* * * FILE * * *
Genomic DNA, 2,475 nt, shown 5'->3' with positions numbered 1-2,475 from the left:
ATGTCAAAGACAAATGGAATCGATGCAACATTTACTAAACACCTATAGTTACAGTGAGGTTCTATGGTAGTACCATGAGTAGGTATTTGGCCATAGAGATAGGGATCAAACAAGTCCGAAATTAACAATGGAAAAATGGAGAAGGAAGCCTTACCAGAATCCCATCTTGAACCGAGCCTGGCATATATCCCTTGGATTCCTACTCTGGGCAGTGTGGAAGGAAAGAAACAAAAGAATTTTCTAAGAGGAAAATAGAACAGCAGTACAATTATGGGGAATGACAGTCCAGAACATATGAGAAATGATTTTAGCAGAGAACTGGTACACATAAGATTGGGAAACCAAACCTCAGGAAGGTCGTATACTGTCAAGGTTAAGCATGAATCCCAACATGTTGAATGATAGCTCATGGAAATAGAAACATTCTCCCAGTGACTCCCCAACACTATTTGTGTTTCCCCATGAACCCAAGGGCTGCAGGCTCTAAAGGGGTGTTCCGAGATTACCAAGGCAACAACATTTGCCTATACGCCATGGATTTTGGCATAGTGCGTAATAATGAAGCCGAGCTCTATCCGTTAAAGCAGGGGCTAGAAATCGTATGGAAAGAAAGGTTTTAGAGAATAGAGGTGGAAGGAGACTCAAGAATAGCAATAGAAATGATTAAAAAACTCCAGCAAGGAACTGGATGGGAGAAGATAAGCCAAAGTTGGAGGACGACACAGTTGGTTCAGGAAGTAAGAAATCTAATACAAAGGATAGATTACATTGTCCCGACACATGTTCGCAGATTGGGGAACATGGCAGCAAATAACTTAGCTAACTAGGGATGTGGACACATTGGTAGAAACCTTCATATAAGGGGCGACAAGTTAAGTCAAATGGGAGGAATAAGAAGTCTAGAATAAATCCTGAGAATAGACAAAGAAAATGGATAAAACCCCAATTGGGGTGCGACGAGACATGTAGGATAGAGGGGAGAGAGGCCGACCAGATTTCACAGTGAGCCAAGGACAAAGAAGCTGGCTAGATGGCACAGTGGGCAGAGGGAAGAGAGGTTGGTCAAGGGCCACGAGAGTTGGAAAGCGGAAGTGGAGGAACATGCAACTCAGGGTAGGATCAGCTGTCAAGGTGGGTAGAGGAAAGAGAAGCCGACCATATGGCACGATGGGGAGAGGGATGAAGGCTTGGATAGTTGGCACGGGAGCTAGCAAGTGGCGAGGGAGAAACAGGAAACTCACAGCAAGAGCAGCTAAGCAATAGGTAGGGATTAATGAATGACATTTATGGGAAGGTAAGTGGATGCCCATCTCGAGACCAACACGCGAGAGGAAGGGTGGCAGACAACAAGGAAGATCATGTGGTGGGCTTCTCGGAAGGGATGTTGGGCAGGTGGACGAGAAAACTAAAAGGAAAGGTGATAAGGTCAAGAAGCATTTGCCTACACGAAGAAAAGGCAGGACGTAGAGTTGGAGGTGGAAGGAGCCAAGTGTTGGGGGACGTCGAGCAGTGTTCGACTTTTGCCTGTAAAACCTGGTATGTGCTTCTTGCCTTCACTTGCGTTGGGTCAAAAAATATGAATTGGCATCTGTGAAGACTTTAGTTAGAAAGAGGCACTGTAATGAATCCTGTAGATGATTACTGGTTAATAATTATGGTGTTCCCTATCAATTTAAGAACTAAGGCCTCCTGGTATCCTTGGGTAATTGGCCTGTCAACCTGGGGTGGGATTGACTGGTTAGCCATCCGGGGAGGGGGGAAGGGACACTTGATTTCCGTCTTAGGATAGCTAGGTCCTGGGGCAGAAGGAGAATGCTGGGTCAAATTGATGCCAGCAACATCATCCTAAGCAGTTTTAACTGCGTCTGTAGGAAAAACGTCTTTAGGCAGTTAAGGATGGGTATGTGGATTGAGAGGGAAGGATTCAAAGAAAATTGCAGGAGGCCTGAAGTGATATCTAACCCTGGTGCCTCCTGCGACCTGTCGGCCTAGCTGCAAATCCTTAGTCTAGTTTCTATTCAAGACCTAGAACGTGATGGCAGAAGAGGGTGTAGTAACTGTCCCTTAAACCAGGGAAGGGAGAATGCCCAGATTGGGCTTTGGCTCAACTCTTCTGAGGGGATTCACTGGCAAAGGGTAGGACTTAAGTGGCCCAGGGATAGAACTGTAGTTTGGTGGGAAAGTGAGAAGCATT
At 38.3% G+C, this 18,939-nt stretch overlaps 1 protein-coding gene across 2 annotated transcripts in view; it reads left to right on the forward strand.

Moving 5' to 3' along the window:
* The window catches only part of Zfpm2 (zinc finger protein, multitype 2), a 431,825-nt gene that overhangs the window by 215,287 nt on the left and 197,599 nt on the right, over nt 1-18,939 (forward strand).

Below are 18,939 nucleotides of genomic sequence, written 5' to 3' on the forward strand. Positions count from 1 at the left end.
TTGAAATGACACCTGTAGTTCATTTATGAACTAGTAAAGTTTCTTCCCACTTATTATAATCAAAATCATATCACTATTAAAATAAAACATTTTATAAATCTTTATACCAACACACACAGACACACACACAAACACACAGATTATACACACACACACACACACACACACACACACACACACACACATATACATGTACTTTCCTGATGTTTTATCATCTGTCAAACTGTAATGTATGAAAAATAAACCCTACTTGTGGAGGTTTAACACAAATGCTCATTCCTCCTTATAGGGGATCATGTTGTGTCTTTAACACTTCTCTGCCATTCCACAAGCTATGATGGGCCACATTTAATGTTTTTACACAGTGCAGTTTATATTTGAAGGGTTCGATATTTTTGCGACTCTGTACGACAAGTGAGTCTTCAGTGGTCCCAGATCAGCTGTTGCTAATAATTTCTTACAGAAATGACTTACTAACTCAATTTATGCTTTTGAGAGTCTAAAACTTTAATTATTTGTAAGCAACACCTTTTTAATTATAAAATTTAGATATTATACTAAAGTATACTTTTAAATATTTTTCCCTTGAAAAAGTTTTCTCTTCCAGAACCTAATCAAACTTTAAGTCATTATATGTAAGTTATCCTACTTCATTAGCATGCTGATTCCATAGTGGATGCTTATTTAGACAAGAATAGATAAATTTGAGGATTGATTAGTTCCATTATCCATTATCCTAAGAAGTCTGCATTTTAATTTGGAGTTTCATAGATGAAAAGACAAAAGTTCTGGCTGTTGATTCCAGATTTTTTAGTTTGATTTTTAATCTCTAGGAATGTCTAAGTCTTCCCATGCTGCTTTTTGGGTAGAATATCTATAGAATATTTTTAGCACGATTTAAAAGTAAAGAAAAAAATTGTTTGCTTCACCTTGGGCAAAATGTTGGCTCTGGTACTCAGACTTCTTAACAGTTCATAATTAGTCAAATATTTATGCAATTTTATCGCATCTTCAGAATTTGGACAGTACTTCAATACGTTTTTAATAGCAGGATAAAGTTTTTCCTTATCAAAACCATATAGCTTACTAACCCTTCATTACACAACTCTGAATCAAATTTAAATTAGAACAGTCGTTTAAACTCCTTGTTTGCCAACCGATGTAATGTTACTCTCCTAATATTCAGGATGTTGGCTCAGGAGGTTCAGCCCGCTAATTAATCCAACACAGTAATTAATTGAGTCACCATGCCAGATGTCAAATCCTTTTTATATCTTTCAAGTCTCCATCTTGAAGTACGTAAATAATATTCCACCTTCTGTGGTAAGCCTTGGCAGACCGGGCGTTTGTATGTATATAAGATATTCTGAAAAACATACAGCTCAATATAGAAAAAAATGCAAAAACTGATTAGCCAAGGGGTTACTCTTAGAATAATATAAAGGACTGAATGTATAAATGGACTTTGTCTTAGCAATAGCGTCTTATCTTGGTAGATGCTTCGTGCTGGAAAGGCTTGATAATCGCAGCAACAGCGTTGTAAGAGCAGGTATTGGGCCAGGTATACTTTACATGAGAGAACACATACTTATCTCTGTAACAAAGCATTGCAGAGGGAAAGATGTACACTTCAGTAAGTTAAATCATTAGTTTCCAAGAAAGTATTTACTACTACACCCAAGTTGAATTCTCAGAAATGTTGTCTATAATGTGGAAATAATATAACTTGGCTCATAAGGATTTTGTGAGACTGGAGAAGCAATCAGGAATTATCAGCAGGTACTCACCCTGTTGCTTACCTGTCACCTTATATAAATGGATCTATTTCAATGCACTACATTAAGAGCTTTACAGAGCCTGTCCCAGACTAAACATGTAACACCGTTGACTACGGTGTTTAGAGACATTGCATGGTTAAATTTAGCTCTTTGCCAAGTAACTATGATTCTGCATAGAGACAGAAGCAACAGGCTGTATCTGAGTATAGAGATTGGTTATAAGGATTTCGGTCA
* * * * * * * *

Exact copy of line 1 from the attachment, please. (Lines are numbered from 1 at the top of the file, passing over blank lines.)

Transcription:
Genomic DNA, 2,475 nt, shown 5'->3' with positions numbered 1-2,475 from the left: